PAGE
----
National Center for Civil and Human Rights wins ACEC Georgia Grand Award

15 February 2016


The National Center for Civil and Human Rights (NCCHR) recently received three honors. The American Council of Engineering Companies (ACEC) of Georgia awarded the NCCHR as the top project in its category — Structural Systems — and also the Grand Award for the top project overall in Georgia. At the ACEC National level, the NCCHR also received a Recognition Award.

The projects were selected based upon several criteria:

  • project uniqueness and innovative applications
  • future value to the engineering profession
  • perception by the public
  • social, economic and sustainability considerations
  • complexity
  • successful fulfillment of client/owner needs, including schedule and budget.

Deemed “one of the most socially significant institutions of its generation,” the iconic National Center for Civil and Human Rights opened in 2014 on a prominent downtown Atlanta site and tells the story of American civil rights, powerfully connecting its lessons to human rights issues around the world. 

Enormous curved exterior walls are clad in multi-hued façade tiles that suggest different races coming together. The walls also create a grand architectural gesture as interlocking arms that symbolize unity and harmony while protecting three levels of unique historical content in interactive exhibits, galleries, and event spaces. Exposed concrete ceilings, brushed-concrete columns, and angled walls accentuate the gravity of the stories told within the new 43,000-sf building.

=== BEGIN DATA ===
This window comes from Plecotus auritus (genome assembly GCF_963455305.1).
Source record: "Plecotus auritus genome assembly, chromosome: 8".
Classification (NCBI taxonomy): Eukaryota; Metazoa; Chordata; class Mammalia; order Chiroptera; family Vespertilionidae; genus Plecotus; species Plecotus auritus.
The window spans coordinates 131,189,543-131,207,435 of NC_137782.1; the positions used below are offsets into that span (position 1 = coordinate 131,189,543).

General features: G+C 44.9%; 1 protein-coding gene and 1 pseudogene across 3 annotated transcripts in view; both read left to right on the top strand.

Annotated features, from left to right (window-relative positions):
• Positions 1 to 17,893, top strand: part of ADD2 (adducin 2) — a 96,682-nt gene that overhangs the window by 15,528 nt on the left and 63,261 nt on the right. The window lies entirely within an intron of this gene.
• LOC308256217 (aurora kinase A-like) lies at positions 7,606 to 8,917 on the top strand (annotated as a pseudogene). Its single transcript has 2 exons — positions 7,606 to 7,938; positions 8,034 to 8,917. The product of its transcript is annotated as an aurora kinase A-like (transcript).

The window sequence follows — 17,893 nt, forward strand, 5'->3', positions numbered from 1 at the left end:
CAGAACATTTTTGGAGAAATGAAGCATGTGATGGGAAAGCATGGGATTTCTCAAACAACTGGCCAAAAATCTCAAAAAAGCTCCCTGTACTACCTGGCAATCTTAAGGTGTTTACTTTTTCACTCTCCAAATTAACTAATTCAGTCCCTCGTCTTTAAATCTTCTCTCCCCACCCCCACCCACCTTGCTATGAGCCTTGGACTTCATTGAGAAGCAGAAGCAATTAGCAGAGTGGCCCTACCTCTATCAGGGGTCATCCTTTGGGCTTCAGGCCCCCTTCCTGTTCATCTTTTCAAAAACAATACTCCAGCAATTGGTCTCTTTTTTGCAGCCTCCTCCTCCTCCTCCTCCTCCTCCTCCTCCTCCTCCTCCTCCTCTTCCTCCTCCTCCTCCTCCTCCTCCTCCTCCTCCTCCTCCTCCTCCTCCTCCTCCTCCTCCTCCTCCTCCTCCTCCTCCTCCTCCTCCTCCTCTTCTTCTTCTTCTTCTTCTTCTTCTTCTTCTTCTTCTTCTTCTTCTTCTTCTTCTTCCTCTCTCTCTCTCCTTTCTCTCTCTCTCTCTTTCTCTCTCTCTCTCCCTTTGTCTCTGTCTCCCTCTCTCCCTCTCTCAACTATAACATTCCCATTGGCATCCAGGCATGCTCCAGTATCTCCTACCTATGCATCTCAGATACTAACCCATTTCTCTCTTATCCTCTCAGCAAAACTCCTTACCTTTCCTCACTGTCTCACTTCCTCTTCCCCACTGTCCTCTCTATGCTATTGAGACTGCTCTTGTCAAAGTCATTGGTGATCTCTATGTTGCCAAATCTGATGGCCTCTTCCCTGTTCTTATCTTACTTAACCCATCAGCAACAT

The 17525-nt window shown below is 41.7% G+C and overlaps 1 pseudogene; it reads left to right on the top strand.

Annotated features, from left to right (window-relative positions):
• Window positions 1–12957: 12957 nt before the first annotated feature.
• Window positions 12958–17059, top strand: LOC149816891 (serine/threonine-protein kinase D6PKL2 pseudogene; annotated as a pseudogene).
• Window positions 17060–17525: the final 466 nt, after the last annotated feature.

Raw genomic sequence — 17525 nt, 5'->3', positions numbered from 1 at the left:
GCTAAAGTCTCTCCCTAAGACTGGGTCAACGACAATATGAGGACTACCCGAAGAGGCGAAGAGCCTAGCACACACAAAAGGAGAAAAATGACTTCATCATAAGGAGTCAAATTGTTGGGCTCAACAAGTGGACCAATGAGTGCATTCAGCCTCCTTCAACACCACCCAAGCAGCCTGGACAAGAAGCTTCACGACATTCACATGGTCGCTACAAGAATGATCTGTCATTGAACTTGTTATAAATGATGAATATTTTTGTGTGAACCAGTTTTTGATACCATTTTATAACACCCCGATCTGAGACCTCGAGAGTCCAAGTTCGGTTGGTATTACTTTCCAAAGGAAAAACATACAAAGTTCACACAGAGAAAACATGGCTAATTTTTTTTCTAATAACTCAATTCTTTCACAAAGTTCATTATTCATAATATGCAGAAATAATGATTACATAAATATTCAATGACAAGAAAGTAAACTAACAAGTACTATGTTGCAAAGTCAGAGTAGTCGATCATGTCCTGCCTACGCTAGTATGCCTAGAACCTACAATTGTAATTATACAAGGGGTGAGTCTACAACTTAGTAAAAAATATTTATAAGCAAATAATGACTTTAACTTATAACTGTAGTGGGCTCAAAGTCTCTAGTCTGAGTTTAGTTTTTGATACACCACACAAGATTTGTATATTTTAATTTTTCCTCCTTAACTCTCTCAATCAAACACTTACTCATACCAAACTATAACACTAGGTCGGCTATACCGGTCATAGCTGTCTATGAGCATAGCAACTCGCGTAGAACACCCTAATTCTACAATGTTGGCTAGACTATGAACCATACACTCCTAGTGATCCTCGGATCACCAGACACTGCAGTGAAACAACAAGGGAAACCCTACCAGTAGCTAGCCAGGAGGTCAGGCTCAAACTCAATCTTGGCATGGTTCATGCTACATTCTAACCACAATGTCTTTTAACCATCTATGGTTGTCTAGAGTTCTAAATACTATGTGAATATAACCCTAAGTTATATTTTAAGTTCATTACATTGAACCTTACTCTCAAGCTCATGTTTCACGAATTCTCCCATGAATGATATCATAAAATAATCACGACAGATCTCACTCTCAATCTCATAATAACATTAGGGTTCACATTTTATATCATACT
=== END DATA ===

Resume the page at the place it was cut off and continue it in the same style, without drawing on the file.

Lead structural engineer Walter P Moore demonstrated engineering excellence in numerous ways to help bring this important building to reality. Structural creativity began with the foundations on this challenging and sensitive urban site. The engineers designed a soil nail wall along the south end of the site that could be built economically and with minimum disturbance to the sensitive site or its adjacent neighbors.

To create the irregular curving façade, Walter P Moore utilized a combination of structural steel members and carefully detailed metal studs, which were fabricated in straight sections, but cleverly arranged to form the sinuous, doubly curving façade surfaces. In addition to state-of-the-industry structural analysis, the engineer provided special detailing at each beam-column joint in the sloping structure to ensure adequate strength without excessive rebar congestion.

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